Wheelchair ballroom dancing movie at SCCC
LOCH SHELDRAKE, NY — There is a connection between a movie based on wheelchair ballroom dancing and Sullivan County, and that connection is Janet Carrus. She is one of the producers of the film “Musical Chairs,” and the Carrus Institute at the Center for Discovery is named after her and her late husband Gerry.
In an email, Carrus said her relationship started with a visit in 1999. She wrote, “After touring the center, Gerry and I were so impressed with the cutting-edge philosophy that the center had towards disabilities. What stood out for me the most was the emphasis the center placed on each individual resident’s potential regardless of their limitations. Since my first visit and through the years, I have continued to support the center’s vision in various ways.”
Carrus has a long history of activities in charities benefitting the disabled, and she is also an ardent ballroom dance enthusiast. Her activism lead to the idea of creating a film around the phenomenon of wheelchair ballroom dancing, an activity long popular in Europe and Asia, but which is only now developing a wider following in the United States.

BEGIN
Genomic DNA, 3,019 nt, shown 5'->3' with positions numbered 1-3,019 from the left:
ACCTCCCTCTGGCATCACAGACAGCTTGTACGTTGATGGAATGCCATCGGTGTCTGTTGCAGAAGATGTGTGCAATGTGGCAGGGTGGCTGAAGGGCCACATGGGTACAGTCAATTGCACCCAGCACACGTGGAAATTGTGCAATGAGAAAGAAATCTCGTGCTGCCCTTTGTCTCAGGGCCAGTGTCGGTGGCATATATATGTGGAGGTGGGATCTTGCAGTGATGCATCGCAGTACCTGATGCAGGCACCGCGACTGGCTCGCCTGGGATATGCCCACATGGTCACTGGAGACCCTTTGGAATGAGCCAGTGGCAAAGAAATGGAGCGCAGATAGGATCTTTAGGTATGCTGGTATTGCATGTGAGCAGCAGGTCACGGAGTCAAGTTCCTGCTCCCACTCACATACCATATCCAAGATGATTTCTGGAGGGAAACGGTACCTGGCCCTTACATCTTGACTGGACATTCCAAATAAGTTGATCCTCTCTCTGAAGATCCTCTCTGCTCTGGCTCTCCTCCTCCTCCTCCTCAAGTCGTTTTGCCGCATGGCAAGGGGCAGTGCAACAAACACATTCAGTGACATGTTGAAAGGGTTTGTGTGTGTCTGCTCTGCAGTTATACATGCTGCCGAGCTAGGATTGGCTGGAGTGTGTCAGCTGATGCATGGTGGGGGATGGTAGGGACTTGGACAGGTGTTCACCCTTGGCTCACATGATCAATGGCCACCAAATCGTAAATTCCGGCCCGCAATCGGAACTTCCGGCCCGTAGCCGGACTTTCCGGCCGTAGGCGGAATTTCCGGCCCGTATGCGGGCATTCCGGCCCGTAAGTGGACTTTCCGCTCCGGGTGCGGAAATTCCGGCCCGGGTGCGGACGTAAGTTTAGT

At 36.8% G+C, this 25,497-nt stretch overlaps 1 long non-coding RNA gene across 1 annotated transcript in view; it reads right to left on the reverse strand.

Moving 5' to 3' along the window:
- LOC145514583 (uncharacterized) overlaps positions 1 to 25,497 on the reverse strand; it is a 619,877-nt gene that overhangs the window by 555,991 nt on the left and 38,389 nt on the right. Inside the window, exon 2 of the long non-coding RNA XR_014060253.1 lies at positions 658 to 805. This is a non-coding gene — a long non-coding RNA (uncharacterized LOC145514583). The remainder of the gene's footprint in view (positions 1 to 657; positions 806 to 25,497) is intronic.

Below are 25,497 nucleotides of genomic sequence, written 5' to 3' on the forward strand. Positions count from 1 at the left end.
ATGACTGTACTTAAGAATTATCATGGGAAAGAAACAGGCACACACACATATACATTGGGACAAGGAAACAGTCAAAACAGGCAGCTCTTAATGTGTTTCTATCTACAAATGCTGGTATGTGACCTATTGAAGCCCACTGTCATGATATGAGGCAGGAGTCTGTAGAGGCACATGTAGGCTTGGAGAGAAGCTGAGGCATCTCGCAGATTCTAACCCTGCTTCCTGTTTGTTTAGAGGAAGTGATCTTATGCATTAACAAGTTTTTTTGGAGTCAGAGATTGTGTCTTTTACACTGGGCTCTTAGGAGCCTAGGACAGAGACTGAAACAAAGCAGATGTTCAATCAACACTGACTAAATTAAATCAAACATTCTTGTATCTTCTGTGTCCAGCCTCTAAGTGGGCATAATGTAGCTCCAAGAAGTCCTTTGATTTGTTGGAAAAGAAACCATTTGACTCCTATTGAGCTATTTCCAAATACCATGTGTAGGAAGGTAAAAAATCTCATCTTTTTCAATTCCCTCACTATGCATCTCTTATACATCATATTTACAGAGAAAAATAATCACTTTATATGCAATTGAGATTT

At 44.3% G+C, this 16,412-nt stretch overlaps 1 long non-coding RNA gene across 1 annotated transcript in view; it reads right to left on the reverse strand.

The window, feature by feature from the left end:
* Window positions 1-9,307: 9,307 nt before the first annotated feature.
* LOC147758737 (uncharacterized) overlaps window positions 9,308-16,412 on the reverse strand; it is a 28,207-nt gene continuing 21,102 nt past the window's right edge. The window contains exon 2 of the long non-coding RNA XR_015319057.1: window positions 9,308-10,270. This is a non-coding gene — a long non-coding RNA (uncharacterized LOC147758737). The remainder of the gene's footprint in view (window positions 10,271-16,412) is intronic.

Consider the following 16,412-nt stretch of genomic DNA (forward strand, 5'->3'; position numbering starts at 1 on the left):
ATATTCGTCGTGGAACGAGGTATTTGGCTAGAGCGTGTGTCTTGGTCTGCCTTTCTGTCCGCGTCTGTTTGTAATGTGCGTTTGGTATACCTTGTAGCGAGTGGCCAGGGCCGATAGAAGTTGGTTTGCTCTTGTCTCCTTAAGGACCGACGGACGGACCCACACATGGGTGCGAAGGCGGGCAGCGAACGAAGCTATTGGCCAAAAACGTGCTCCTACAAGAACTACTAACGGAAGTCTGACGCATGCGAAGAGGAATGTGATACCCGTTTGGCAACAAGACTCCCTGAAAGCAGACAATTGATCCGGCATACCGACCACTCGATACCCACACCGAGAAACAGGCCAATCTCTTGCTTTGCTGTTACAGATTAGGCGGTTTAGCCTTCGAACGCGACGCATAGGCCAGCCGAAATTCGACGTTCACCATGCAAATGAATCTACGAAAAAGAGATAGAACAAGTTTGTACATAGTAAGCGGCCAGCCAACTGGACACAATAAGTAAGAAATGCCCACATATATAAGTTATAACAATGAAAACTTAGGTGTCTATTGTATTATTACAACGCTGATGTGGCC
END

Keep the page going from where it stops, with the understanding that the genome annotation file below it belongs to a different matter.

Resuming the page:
“Musical Chairs” will be screened at the Seelig Theater in Sullivan County Community College on February 22, at 7 p.m., and Carrus will be on hand for a discussion after the screening.
A press release says, “The movie is about Armando, a Bronx-bred Latino who aspires to be a dancer but whose only way in is as a handyman at a Manhattan dance studio, and Mia, an Upper East Side princess who is the studio’s star performer. Though worlds apart, their shared passion for dance promises to bring them together until a tragic accident changes Mia’s life forever, and she finds herself wheelchair-bound at a rehab facility, with her dreams of a dance career shattered.
“Fortunately, Armando has enough dreams for both of them and, when he hears about a wheelchair ballroom dance competition that will soon be held in New York, he sees a way to return something to Mia that she thinks is lost forever. At first she is reluctant—wheelchair dancing, though highly popular overseas, is something she never even knew existed. But, with the help of several other residents at the rehab center, Armando organizes an intense training program that will bring them all center stage and in the spotlight.”
The leading roles are played by newcomers Leah Pipes and E.J. Bonilla.
The movie was directed by Susan Seidelman of “Desperately Seeking Susan” fame. Carrus said, “Susan has succeeded in conveying the struggles we all face, both able-bodied and disabled, making our way, whether through life or on the dance floor. She has a real talent for embracing people in all their diversity and making them real, believable and acceptable.”